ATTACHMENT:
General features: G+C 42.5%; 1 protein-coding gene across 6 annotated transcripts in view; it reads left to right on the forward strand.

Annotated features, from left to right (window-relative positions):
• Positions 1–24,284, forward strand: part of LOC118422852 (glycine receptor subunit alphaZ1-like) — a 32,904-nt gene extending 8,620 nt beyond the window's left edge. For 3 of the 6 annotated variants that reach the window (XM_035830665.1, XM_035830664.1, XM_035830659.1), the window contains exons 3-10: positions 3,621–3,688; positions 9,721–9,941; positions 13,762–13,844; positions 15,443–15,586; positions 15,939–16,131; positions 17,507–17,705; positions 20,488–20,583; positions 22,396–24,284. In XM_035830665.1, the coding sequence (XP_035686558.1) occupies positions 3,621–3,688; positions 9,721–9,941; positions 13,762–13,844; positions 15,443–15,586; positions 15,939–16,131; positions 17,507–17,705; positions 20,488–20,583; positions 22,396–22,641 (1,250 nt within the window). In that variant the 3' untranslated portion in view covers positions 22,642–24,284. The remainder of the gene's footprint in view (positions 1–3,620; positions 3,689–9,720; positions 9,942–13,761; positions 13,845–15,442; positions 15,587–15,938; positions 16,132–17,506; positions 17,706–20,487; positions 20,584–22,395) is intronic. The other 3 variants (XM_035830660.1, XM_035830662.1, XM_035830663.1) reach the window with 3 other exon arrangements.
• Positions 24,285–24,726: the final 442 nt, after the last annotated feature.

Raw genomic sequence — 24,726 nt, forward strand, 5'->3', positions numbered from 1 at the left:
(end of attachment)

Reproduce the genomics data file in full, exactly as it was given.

General features: G+C 42.5%; 1 protein-coding gene across 6 annotated transcripts in view; it reads left to right on the forward strand.

Annotated features, from left to right (window-relative positions):
• Positions 1–24,284, forward strand: part of LOC118422852 (glycine receptor subunit alphaZ1-like) — a 32,904-nt gene extending 8,620 nt beyond the window's left edge. For 3 of the 6 annotated variants that reach the window (XM_035830665.1, XM_035830664.1, XM_035830659.1), the window contains exons 3-10: positions 3,621–3,688; positions 9,721–9,941; positions 13,762–13,844; positions 15,443–15,586; positions 15,939–16,131; positions 17,507–17,705; positions 20,488–20,583; positions 22,396–24,284. In XM_035830665.1, the coding sequence (XP_035686558.1) occupies positions 3,621–3,688; positions 9,721–9,941; positions 13,762–13,844; positions 15,443–15,586; positions 15,939–16,131; positions 17,507–17,705; positions 20,488–20,583; positions 22,396–22,641 (1,250 nt within the window). In that variant the 3' untranslated portion in view covers positions 22,642–24,284. The remainder of the gene's footprint in view (positions 1–3,620; positions 3,689–9,720; positions 9,942–13,761; positions 13,845–15,442; positions 15,587–15,938; positions 16,132–17,506; positions 17,706–20,487; positions 20,584–22,395) is intronic. The other 3 variants (XM_035830660.1, XM_035830662.1, XM_035830663.1) reach the window with 3 other exon arrangements.
• Positions 24,285–24,726: the final 442 nt, after the last annotated feature.

Raw genomic sequence — 24,726 nt, forward strand, 5'->3', positions numbered from 1 at the left: